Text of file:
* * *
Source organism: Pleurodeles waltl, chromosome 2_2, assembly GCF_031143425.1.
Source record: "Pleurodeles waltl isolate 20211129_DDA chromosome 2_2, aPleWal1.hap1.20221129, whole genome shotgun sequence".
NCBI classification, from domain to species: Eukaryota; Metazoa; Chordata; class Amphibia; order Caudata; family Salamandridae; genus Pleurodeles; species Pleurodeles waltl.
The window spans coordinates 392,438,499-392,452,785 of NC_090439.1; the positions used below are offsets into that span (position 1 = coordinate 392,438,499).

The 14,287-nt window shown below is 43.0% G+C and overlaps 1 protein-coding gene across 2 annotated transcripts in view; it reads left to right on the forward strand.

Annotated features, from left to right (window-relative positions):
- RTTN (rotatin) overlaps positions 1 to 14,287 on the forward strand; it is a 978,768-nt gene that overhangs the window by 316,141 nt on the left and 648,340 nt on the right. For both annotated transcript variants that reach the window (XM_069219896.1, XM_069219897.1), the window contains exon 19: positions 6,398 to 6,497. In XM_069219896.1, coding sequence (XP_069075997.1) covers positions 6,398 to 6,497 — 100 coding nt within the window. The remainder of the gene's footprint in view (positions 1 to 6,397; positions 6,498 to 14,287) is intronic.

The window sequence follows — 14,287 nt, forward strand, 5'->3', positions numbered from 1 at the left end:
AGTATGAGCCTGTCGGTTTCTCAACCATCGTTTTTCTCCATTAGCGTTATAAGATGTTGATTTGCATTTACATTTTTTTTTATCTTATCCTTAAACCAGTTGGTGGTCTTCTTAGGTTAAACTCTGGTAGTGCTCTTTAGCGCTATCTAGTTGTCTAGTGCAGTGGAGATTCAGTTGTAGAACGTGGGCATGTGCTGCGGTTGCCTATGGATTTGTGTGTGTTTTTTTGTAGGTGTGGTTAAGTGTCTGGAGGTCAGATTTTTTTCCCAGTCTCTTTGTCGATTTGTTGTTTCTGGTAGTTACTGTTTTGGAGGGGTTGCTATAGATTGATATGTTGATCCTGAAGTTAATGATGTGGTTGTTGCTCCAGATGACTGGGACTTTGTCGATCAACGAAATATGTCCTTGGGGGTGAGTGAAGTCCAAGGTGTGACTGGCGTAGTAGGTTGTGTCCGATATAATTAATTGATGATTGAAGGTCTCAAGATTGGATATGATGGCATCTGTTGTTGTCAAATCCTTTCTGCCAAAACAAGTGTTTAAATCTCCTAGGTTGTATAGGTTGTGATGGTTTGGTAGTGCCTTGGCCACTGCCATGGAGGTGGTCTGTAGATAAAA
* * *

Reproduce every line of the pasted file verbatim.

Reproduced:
Source organism: Pleurodeles waltl, chromosome 2_2, assembly GCF_031143425.1.
Source record: "Pleurodeles waltl isolate 20211129_DDA chromosome 2_2, aPleWal1.hap1.20221129, whole genome shotgun sequence".
NCBI classification, from domain to species: Eukaryota; Metazoa; Chordata; class Amphibia; order Caudata; family Salamandridae; genus Pleurodeles; species Pleurodeles waltl.
The window spans coordinates 392,438,499-392,452,785 of NC_090439.1; the positions used below are offsets into that span (position 1 = coordinate 392,438,499).

The 14,287-nt window shown below is 43.0% G+C and overlaps 1 protein-coding gene across 2 annotated transcripts in view; it reads left to right on the forward strand.

Annotated features, from left to right (window-relative positions):
- RTTN (rotatin) overlaps positions 1 to 14,287 on the forward strand; it is a 978,768-nt gene that overhangs the window by 316,141 nt on the left and 648,340 nt on the right. For both annotated transcript variants that reach the window (XM_069219896.1, XM_069219897.1), the window contains exon 19: positions 6,398 to 6,497. In XM_069219896.1, coding sequence (XP_069075997.1) covers positions 6,398 to 6,497 — 100 coding nt within the window. The remainder of the gene's footprint in view (positions 1 to 6,397; positions 6,498 to 14,287) is intronic.

The window sequence follows — 14,287 nt, forward strand, 5'->3', positions numbered from 1 at the left end:
AGTATGAGCCTGTCGGTTTCTCAACCATCGTTTTTCTCCATTAGCGTTATAAGATGTTGATTTGCATTTACATTTTTTTTTATCTTATCCTTAAACCAGTTGGTGGTCTTCTTAGGTTAAACTCTGGTAGTGCTCTTTAGCGCTATCTAGTTGTCTAGTGCAGTGGAGATTCAGTTGTAGAACGTGGGCATGTGCTGCGGTTGCCTATGGATTTGTGTGTGTTTTTTTGTAGGTGTGGTTAAGTGTCTGGAGGTCAGATTTTTTTCCCAGTCTCTTTGTCGATTTGTTGTTTCTGGTAGTTACTGTTTTGGAGGGGTTGCTATAGATTGATATGTTGATCCTGAAGTTAATGATGTGGTTGTTGCTCCAGATGACTGGGACTTTGTCGATCAACGAAATATGTCCTTGGGGGTGAGTGAAGTCCAAGGTGTGACTGGCGTAGTAGGTTGTGTCCGATATAATTAATTGATGATTGAAGGTCTCAAGATTGGATATGATGGCATCTGTTGTTGTCAAATCCTTTCTGCCAAAACAAGTGTTTAAATCTCCTAGGTTGTATAGGTTGTGATGGTTTGGTAGTGCCTTGGCCACTGCCATGGAGGTGGTCTGTAGATAAAA